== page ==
Neil Middleton

The composability of buildpacks

14 January, 2013

For the last year or so I've been hosting this site on Github Pages, a service that they provide to their members for hosting static websites free of charge. The idea is that you can host a site dedicated to a particular repository that you own as a way of advertising it, or for publishing some documentation. By creating a repository for a blog there's no reason why you can't also host your personal website on it too, which is what I did.

One limitation of this service though, is that you need to use Jekyll if you want to host a blog-like site on their platform. Jekyll, if you're not aware, is a static site generator meaning that you write your content in flat files (made up of Markdown) and when you push the content to Github a build process occurs spitting out all the .html files required to publish your website.

Unfortunately though, Jekyll has some limitations. Firstly it requires a build to occur before you can preview an article in development which can take some time, especially if your site is of a decent size. There are ways around this, but it's a real grind to be waiting for this step to occur. Secondly, Jekyll's maintenance is lacking somewhat with no more than a couple of point releases in the last couple of years.

A New Hope

Due to this and simply wanting to try something new I started to look at the other options elsewhere, all of which would require jumping from Github pages to Heroku for hosting. After talking to a couple of people, Middleman came up as a promising alternative. It's still a static site generator like Jekyll, but it much closer to a traditional Sinatra app, which is ideal for a Ruby developer such as myself.

Why Static?

It's worth at this point mentioning why I was after a static file generator. In essence, if my dyno is returning only pre-generated HTML files it is much quicker, and the dyno's slug size can be much smaller. This means we have a site that is much faster to boot and serve content, but also able to respond to large spikes in traffic with limited resources. Ideal when your traffic is low most of the time, but spikes when new content is posted.


So, based on the fact that this is a simple Rack application, I can just push this to Heroku and everything is fine. However, with the default out-of-the-box service my site would be building every time the dyno starts up (or deploys) and the setup for static asset caching would not be optimal given that there is no cache built into the Cedar stack.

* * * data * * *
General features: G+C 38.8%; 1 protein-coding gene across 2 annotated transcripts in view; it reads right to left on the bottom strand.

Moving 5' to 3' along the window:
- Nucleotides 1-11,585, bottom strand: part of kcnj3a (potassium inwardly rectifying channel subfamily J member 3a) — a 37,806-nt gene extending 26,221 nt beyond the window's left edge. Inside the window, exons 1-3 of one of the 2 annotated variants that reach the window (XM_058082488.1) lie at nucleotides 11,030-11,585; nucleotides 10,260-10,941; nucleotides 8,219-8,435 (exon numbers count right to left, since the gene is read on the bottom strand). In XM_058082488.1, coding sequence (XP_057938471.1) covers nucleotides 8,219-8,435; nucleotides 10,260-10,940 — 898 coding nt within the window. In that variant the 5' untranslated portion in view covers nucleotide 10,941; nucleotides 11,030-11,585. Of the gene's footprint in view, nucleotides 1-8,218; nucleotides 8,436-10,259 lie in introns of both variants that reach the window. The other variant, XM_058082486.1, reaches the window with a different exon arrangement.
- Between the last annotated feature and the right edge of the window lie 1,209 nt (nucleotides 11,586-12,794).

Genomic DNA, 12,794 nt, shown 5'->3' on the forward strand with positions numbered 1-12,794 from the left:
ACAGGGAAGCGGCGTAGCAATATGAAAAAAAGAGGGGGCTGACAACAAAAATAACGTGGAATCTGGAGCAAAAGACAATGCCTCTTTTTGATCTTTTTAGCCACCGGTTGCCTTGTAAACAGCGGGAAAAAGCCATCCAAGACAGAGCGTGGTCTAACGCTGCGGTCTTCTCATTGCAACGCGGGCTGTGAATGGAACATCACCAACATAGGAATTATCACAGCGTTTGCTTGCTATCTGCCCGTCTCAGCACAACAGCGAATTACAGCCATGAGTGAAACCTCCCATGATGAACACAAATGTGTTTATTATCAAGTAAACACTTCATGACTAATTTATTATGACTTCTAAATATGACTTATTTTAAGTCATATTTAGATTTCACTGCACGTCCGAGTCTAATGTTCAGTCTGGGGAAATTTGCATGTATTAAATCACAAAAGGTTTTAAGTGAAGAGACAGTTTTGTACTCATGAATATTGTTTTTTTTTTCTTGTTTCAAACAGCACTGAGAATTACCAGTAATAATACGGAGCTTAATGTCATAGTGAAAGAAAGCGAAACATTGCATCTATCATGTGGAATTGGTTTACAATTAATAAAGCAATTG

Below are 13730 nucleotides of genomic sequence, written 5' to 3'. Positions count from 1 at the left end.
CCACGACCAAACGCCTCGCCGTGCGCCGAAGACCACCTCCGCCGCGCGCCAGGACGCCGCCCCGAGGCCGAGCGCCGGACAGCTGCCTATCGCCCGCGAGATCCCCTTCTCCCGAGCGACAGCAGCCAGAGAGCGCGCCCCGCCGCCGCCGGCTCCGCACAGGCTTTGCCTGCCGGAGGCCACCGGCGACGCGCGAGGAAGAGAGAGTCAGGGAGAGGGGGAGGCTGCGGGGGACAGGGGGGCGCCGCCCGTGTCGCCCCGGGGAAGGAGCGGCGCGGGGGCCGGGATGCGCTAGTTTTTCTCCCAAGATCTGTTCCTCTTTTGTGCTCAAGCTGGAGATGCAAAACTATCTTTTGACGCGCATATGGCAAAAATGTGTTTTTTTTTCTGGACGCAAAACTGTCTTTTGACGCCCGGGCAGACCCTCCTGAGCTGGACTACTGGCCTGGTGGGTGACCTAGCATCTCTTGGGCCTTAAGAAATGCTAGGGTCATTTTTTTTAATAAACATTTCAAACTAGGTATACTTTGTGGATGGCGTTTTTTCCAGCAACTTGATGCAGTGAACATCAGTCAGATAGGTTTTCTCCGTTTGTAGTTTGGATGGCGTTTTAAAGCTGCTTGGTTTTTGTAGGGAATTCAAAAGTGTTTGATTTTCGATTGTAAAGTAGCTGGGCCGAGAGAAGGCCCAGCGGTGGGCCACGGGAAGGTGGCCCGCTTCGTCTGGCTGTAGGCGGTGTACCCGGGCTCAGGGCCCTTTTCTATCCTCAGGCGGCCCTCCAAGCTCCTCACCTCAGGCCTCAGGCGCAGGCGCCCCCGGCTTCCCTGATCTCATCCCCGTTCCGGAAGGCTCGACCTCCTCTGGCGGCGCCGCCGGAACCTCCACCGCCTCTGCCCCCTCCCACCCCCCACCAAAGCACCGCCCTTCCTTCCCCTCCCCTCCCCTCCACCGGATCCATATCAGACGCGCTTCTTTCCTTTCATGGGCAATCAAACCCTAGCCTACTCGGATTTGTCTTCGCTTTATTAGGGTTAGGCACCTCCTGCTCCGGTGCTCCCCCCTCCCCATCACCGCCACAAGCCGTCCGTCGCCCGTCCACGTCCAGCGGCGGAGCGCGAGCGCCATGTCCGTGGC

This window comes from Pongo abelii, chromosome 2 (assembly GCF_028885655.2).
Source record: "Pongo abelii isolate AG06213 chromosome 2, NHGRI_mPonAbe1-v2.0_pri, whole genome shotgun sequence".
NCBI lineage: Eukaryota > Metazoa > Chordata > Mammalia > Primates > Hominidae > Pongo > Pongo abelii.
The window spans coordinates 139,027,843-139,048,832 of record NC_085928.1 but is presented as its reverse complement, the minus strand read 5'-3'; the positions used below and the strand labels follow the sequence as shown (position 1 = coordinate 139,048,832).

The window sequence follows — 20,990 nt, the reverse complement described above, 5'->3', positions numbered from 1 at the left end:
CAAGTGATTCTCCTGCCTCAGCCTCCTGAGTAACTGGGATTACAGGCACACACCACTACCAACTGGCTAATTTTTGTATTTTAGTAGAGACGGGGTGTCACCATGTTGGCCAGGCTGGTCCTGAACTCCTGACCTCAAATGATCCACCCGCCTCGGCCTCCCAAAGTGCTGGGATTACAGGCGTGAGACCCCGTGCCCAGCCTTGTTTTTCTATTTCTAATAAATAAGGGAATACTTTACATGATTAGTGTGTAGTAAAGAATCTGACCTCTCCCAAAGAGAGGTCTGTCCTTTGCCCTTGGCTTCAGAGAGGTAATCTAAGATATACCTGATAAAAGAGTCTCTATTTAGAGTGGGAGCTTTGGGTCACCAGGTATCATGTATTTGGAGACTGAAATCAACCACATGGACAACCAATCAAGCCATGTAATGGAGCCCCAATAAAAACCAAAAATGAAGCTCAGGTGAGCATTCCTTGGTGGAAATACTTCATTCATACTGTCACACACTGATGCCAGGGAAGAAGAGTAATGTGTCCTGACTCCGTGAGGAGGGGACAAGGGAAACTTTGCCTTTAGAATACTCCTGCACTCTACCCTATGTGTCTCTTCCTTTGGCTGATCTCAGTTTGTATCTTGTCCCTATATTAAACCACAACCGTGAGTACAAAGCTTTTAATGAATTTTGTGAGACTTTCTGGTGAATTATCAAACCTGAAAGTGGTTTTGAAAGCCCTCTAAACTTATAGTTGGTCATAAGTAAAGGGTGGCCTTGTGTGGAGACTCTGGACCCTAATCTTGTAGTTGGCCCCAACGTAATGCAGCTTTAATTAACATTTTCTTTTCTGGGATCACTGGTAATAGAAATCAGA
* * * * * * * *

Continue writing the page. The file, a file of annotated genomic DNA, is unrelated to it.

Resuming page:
So, how can we achieve this? Well, luckily I can use buildpacks to do all the heavy lifting for me. In essence, I need to do several things:

  • Take my application and install all the dependencies listed in the Gemfile.
  • Build my website and generate all the static files ready for serving
  • Take those assets and put them behind some sort of web server that will support high amounts of traffic, whilst giving the optimal caching strategy for my now static website.

With buildpacks these things are a fairly simple task, but I didn't want to go to the effort of building a buildpack for this, especially when there are plenty of open source ones out there.

After a quick Google, I turned up Michael van Rooijen's Middleman buildpack. This takes care of the common stuff that I need such as installing dependencies from a Gemfile and building my site into it's static equivalent. However, it didn't help me with the last step in the process.

Another google turned up another buildpack which looked interesting, Stephen Haynes' Nginx buildpack. This would allow me to front my static files with Nginx. This would allow me to not require any running Ruby on my dynos whilst also allowing me to cache my assets in a more conventional way that something like Rack-Cache.

So, it looked like I had a couple of buildpacks that served their purpose. Only problem was I had two buildpacks rather than one.


Luckily though, there's one more buildpack on the horizon, that of David Dollar's Multi-buildpack. This buildpack takes your application and looks for a .buildpacks file in the root. Within this file you enter a line delimited list of all the buildpacks you want to use within your deploy process, in the order that you want them to occur. For instance:


By doing this we're now able to string together buildpacks to engineer up a solution that fits our needs without having to write any buildpack code ourselves. Awesome.


As you can see, this means that there is great power available to you within the buildpack system. If you can run something on UNIX, regardless of the effort required, there's generally no reason you can't do the same on Heroku assuming you take into account the constraints of the system.

By chaining together two buildpacks I'm able to form a repeatable process that I can modify at any time that deploys me a system that's similar to what I might get with Github Pages, but completely changeable by me at any time.

I'm Neil Middleton.

I'm an engineer at Heroku based in the UK and the author of 'Heroku, Up & Running' for O'Reilly.

I'm a massive fan of keeping things simple, straight-forward and bullshit free.